Proof. Assume that for all . In view of (6), we have for any . Multiplying the formula by , we get for all .
Integrating each term of (10) from to , we have for all . Thenfor all .
It follows from (7) and (12) thatfor all . Multiplying (13) by , we havefor all .
If we define a function by for all , then is a solution of the differential equation (1) with . Moreover, in view of (14), we get for all .
By an argument similar to the above, for the case when for all , we get the same result. This completes the proof of this theorem.

Corollary 3. Let be continuous functions such that (i) for all ;(ii) for all ;(iii) exists for all .Moreover, assume that there exists such that (iv). Given constants and , if a continuously differentiable function satisfies the differential inequality (6) with (7) for all and for some , then there exists a solution of the differential equation (1) with such that for all .

Proof. In view of (ii), (iii), and (iv), it is not difficult to show that for all . Hence, it follows from Theorem 2 that for all .

In the next theorem, we are going to generalize the stability result of the differential equation (1) by a general control function .

Theorem 4. Let be continuous functions such that (i) for all ;(ii) exists for any . Suppose is a continuous function. Given a constant , if a continuously differentiable function satisfies the differential inequalityfor all withfor some and , then there exists a solution of the differential equation (1) with such that for all .

Proof. Similarly to Theorem 2, we can prove this theorem.

Corollary 5. Let be continuous functions and let be given such that (i) for all ;(ii) for all ;(iii) exists for all ;(iv).Suppose is a continuous function. Given a constant , if a continuously differentiable function satisfies the differential inequality (20) with (21) for all and for some , then there exists a solution of the differential equation (1) with such that for all .

Proof. As in the proof of Corollary 3, by (ii), (iii), and (iv), we can easily show that for all . Therefore, it follows from Theorem 4 that for all .

#### 3. Hyers-Ulam Stability with (2)

In this section, we also assume that is an open interval for and we prove, in the following theorem, the Hyers-Ulam stability of the differential equation (1) with an initial condition when condition (2) is included.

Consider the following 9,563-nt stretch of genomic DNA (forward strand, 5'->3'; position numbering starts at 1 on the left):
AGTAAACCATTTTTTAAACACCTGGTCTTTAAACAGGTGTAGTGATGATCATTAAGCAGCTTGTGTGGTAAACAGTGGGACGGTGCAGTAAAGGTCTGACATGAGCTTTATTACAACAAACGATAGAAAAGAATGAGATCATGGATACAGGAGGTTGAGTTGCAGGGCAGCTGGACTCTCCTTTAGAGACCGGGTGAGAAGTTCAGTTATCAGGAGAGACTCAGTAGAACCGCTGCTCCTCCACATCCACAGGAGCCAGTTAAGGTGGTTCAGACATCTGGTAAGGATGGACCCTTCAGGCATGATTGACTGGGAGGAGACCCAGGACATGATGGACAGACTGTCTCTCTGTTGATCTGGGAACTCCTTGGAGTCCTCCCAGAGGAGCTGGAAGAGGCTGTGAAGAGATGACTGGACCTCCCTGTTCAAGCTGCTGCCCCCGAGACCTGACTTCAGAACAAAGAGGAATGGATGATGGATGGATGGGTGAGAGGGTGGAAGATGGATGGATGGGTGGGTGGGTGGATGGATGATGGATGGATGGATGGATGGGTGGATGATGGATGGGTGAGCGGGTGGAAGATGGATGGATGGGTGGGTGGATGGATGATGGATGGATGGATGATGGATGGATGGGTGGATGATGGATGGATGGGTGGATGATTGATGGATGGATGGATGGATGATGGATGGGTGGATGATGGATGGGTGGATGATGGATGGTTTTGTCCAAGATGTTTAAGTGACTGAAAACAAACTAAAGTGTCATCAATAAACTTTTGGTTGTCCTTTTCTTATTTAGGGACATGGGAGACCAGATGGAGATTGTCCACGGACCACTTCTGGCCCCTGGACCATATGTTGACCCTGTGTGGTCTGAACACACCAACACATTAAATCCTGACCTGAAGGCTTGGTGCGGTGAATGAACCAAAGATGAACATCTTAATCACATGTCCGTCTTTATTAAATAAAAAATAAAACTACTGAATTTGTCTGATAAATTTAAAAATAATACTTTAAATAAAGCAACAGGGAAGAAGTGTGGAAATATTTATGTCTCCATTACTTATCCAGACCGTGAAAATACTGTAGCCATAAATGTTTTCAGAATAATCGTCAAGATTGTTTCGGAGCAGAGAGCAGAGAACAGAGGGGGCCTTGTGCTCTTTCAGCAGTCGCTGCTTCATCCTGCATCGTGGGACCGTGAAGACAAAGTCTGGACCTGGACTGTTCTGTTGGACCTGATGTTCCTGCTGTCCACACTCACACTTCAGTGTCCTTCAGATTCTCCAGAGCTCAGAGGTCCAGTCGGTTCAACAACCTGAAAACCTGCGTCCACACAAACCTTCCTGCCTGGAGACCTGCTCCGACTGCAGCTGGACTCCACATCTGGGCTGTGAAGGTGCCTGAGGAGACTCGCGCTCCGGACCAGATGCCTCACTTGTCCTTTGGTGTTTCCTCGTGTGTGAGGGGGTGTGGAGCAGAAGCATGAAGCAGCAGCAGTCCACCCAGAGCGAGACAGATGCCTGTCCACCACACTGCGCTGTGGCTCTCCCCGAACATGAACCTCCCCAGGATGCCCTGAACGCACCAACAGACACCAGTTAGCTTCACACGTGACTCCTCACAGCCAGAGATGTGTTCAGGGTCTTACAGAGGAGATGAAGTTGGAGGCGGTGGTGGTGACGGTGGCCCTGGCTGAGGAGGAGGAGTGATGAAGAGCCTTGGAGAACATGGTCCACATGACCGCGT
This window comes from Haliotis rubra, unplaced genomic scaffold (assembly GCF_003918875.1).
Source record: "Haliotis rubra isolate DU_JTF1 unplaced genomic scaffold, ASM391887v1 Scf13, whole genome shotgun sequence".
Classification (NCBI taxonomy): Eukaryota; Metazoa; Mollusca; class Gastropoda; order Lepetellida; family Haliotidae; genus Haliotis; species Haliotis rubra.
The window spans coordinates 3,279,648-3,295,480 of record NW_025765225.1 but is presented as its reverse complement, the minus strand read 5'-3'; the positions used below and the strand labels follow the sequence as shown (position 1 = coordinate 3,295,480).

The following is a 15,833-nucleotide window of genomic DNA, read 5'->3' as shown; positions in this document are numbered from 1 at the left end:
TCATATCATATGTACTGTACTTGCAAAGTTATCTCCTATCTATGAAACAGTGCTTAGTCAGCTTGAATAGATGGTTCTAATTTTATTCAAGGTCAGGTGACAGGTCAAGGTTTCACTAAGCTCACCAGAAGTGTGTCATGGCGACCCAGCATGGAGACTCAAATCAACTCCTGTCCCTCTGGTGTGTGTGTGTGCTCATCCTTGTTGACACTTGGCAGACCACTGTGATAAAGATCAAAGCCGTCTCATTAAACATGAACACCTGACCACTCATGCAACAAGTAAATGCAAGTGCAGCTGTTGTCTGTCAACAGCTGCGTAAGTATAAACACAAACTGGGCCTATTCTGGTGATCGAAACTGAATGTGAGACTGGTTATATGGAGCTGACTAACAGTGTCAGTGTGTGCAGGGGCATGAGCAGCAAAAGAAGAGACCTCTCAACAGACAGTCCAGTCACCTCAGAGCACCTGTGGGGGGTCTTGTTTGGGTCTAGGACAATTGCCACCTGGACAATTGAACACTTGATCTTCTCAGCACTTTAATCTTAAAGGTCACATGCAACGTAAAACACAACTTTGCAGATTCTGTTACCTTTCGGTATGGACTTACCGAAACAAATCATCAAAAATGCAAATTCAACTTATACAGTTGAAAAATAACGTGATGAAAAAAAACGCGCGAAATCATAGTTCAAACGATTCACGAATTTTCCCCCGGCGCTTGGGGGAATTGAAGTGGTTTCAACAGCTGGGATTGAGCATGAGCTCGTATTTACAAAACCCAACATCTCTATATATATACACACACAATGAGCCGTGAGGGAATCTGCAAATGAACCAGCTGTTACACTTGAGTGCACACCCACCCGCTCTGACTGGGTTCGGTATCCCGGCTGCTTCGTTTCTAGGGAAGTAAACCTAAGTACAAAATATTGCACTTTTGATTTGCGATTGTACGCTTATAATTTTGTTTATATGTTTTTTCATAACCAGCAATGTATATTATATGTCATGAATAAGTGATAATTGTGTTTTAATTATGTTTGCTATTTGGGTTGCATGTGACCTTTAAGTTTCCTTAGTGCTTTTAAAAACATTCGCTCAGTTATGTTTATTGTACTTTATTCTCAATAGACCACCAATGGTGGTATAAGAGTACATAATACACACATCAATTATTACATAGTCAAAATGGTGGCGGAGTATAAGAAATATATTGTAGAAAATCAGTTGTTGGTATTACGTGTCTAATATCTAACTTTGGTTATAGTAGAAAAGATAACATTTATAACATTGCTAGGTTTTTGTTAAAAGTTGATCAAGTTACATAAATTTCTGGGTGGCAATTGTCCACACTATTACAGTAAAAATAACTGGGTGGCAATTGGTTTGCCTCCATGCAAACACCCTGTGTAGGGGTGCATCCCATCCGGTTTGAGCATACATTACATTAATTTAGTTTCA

Theorem 6. Let be continuous functions such that (i) for all ;(ii) for all ;(iii) exists for any .Moreover, assume that there exist and a constant such that (iv);(v) for all .Given constants and , if a continuously differentiable function satisfies the differential inequality (6) with (7) for all and for some , then there exists a solution of the differential equation (1) with such that for all .

Proof. Assume that and for all . Since for each , it follows from (10) thatfor all . Since the function is continuous, we know that is finite. And, for any , by integrating (27) from to , we have Thenfor each .
It follows from (7) and (29) thatfor all . Multiplying (30) by , we getfor all .
It obviously follows from (ii), (iii), and (iv) that for all . Hence, by (31), we obtain for all . So, we have where for all . Obviously, is solution of (1) with .
By an argument similar to the above, for the case when for every , we can prove our assertion.

We remark that if , for all , and , and if , then it seems more feasible that our result (Theorem 6) is better than the result of Wang et al. (Theorem 1) as we see in the following example.

Example 7. For any and for some , let , , , , , , and . If a continuously differentiable function satisfies the differential inequality for all and for some real number , then Theorem 6 implies that there exists a continuously differentiable function such that for all , where is uniquely determined as According to Theorem 1, we have instead of (37), which implies that Theorem 6 is better than Theorem 1 for small values of .

Corollary 8. Let be continuous functions such that (i) for all ;(ii) for all ;(iii) exists for any . Moreover, assume that there exist and a constant such that (iv);(v) for all .Given constants and , if a continuously differentiable function satisfies the differential inequality (6) with (7) for all and for some , then there exists a solution of the differential equation (1) with such that for all .

#### 4. Conclusion

In this paper, we proved the Hyers-Ulam stability of the linear differential equation with an initial condition, , when the condition, , for all and some constant , is excluded or included. Due to the hypotheses of Corollary 3 or Theorem 6, we have that is,

We now define a subinterval , , and by If , then we get

This relation implies that if , then the result of Corollary 3 is better than that of Theorem 6, while if , then the result of Corollary 3 is worse than that of Theorem 6. Thus, roughly speaking, if is so “large” that holds, then the result of Corollary 3 is better than that of Theorem 6.

#### Competing Interests

The authors declare that they have no competing interests.

#### Authors’ Contributions

All authors read and approved the final paper.

#### Acknowledgments

This research was supported by Basic Science Research Program through the National Research Foundation of Korea (NRF) funded by the Ministry of Education (NRF-2015R1D1A1A01059467) and Hallym University Research Fund, 2014 (HRF-201409-017). Soon-Mo Jung was supported by Basic Science Research Program through the National Research Foundation of Korea (NRF) funded by the Ministry of Education (no. 2015R1D1A1A02061826).